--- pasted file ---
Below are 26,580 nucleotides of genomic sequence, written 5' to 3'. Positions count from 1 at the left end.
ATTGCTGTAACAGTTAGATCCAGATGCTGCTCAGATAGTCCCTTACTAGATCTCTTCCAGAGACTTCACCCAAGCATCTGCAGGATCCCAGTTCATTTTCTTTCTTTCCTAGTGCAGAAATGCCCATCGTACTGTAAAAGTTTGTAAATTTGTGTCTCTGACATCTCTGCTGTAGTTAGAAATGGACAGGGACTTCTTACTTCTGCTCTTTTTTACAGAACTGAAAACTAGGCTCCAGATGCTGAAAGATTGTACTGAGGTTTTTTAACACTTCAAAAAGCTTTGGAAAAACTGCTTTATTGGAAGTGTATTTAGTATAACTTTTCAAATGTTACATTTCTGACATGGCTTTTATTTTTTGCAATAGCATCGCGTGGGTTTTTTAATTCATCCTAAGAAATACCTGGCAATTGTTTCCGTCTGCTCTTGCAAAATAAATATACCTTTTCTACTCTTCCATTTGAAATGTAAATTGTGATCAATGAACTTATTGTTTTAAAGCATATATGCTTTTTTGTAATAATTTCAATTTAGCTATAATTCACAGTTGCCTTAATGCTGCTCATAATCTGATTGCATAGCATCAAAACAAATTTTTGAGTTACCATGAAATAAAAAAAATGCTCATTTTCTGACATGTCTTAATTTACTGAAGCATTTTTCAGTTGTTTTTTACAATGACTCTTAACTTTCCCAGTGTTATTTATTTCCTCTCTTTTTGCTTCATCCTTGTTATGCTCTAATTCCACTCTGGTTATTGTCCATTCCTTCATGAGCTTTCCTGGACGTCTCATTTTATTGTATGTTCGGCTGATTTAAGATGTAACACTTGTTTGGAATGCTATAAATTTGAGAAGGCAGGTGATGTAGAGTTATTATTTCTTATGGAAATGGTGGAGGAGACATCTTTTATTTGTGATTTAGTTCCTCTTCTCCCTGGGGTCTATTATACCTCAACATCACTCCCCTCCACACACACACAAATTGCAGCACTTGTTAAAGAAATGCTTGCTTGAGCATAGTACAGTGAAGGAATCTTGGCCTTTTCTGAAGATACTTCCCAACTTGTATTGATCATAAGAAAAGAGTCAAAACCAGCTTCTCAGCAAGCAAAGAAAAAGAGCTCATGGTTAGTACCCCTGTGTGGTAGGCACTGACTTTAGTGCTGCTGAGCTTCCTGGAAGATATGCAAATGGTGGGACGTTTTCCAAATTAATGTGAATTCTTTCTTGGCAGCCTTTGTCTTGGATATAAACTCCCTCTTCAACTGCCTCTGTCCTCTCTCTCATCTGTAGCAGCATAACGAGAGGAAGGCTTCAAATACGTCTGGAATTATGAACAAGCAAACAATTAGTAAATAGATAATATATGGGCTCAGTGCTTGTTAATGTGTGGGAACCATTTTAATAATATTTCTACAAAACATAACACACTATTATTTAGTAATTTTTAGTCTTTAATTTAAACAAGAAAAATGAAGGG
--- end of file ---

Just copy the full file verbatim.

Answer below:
Below are 26,580 nucleotides of genomic sequence, written 5' to 3'. Positions count from 1 at the left end.
ATTGCTGTAACAGTTAGATCCAGATGCTGCTCAGATAGTCCCTTACTAGATCTCTTCCAGAGACTTCACCCAAGCATCTGCAGGATCCCAGTTCATTTTCTTTCTTTCCTAGTGCAGAAATGCCCATCGTACTGTAAAAGTTTGTAAATTTGTGTCTCTGACATCTCTGCTGTAGTTAGAAATGGACAGGGACTTCTTACTTCTGCTCTTTTTTACAGAACTGAAAACTAGGCTCCAGATGCTGAAAGATTGTACTGAGGTTTTTTAACACTTCAAAAAGCTTTGGAAAAACTGCTTTATTGGAAGTGTATTTAGTATAACTTTTCAAATGTTACATTTCTGACATGGCTTTTATTTTTTGCAATAGCATCGCGTGGGTTTTTTAATTCATCCTAAGAAATACCTGGCAATTGTTTCCGTCTGCTCTTGCAAAATAAATATACCTTTTCTACTCTTCCATTTGAAATGTAAATTGTGATCAATGAACTTATTGTTTTAAAGCATATATGCTTTTTTGTAATAATTTCAATTTAGCTATAATTCACAGTTGCCTTAATGCTGCTCATAATCTGATTGCATAGCATCAAAACAAATTTTTGAGTTACCATGAAATAAAAAAAATGCTCATTTTCTGACATGTCTTAATTTACTGAAGCATTTTTCAGTTGTTTTTTACAATGACTCTTAACTTTCCCAGTGTTATTTATTTCCTCTCTTTTTGCTTCATCCTTGTTATGCTCTAATTCCACTCTGGTTATTGTCCATTCCTTCATGAGCTTTCCTGGACGTCTCATTTTATTGTATGTTCGGCTGATTTAAGATGTAACACTTGTTTGGAATGCTATAAATTTGAGAAGGCAGGTGATGTAGAGTTATTATTTCTTATGGAAATGGTGGAGGAGACATCTTTTATTTGTGATTTAGTTCCTCTTCTCCCTGGGGTCTATTATACCTCAACATCACTCCCCTCCACACACACACAAATTGCAGCACTTGTTAAAGAAATGCTTGCTTGAGCATAGTACAGTGAAGGAATCTTGGCCTTTTCTGAAGATACTTCCCAACTTGTATTGATCATAAGAAAAGAGTCAAAACCAGCTTCTCAGCAAGCAAAGAAAAAGAGCTCATGGTTAGTACCCCTGTGTGGTAGGCACTGACTTTAGTGCTGCTGAGCTTCCTGGAAGATATGCAAATGGTGGGACGTTTTCCAAATTAATGTGAATTCTTTCTTGGCAGCCTTTGTCTTGGATATAAACTCCCTCTTCAACTGCCTCTGTCCTCTCTCTCATCTGTAGCAGCATAACGAGAGGAAGGCTTCAAATACGTCTGGAATTATGAACAAGCAAACAATTAGTAAATAGATAATATATGGGCTCAGTGCTTGTTAATGTGTGGGAACCATTTTAATAATATTTCTACAAAACATAACACACTATTATTTAGTAATTTTTAGTCTTTAATTTAAACAAGAAAAATGAAGGG